Update on crops: I am excited to report that the entire farm is now replanted in GRASS! No more bare ground at all!!! So if anyone is interested in a good old Brillion seeder, give me a shout! The last 26 acres planted on May 18 is growing good. The forage oats and grasses are growing great…well, other than where they were grazed due to loose animals anyway. They only “clipped” a few of the tops and minimal damage was done thankfully. Some of the growth is now to our knees! First cutting will be ready before we know it!
Last years new seeding came in fabulous this year! We’ve had some issues with harvest…so let’s discuss the next topic.

Update on Spring Hay Harvest: This is the one area that we are having a horrible time. Between the rain and inconsistant people who have backed out on us (three to be exact) we still have yet to get first cutting done. Last years new seeding is all headed out and not necessarily a bad thing but it would still be nice to get the grasses cut since they are as tall as I am at 5’8″ now.

All in all, it’s been a busy and productive spring. Even with the issues we face as a small farm with limited capabilities, we are managing. Are we managing to the extent we want to be? That’s a big NO. Unfortunately, without the purchase of equipment we don’t have funds for, we just have to go with what other’s working with us do. At some point, this will be easier due to the fact that we do have our own equipment but until then we will make do. Hopefully we aren’t spending out another $1,000 for hay over the winter again.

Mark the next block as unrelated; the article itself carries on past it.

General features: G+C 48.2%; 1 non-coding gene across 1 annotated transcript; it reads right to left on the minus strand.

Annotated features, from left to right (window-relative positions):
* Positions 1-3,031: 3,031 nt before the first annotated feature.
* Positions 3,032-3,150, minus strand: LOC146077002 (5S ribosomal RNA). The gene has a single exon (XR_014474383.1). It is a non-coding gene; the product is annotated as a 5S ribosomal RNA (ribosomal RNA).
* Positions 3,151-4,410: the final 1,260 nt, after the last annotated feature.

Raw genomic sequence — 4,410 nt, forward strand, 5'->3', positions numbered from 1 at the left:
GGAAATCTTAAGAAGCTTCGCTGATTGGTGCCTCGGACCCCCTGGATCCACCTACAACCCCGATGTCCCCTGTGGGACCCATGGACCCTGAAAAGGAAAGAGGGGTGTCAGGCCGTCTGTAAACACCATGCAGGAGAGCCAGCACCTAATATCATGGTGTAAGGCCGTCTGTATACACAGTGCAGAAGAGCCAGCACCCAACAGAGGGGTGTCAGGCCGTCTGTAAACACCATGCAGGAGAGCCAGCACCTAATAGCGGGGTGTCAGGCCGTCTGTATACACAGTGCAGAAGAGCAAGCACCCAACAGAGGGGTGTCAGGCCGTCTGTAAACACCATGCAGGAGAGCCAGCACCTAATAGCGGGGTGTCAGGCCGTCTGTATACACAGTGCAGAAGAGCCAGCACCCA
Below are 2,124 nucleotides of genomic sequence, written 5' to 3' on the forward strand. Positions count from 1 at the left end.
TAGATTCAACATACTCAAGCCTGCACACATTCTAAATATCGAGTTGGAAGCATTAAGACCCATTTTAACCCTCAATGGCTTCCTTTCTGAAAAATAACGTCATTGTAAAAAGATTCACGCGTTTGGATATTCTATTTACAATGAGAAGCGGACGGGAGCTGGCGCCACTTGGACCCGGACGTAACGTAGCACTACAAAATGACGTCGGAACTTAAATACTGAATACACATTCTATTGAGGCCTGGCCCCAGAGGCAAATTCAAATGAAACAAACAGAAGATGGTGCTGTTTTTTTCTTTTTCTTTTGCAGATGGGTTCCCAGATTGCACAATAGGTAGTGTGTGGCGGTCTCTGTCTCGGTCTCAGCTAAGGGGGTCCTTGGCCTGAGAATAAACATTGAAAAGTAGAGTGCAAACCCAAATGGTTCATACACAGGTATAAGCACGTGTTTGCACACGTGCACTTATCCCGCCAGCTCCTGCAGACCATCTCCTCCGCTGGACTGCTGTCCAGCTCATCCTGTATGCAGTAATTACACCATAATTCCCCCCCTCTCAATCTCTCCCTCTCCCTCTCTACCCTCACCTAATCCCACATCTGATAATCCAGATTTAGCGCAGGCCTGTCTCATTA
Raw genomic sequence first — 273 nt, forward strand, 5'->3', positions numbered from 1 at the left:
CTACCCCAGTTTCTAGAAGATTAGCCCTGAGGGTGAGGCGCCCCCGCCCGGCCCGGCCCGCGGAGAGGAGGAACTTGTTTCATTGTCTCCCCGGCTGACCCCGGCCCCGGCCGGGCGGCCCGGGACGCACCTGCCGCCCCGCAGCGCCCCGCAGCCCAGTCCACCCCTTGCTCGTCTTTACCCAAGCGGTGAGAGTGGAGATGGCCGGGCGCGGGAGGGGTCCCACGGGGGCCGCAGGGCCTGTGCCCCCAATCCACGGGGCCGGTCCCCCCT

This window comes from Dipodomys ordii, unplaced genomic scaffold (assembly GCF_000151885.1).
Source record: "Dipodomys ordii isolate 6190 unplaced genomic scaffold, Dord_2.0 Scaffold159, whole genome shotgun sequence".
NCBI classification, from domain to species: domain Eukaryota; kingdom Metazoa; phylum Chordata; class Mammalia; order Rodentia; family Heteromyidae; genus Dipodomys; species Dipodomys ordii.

We have lots of irons in the fire between the beef, dairy and poultry. Between the eggs, meat and milk we are doing okay. But that’s just it…okay. Not great, not fabulous. I hate feeling that we are in a rut but it drives me to work that much harder to get things done. I’m optimistic that someday, I will be able to kind of sit back and be able to look around saying, LOOK at everything that has been done. LOOK at the struggles we overcame! Nothing that’s rewarding ever comes easy and the struggles make us remember how important hard work and dedication are.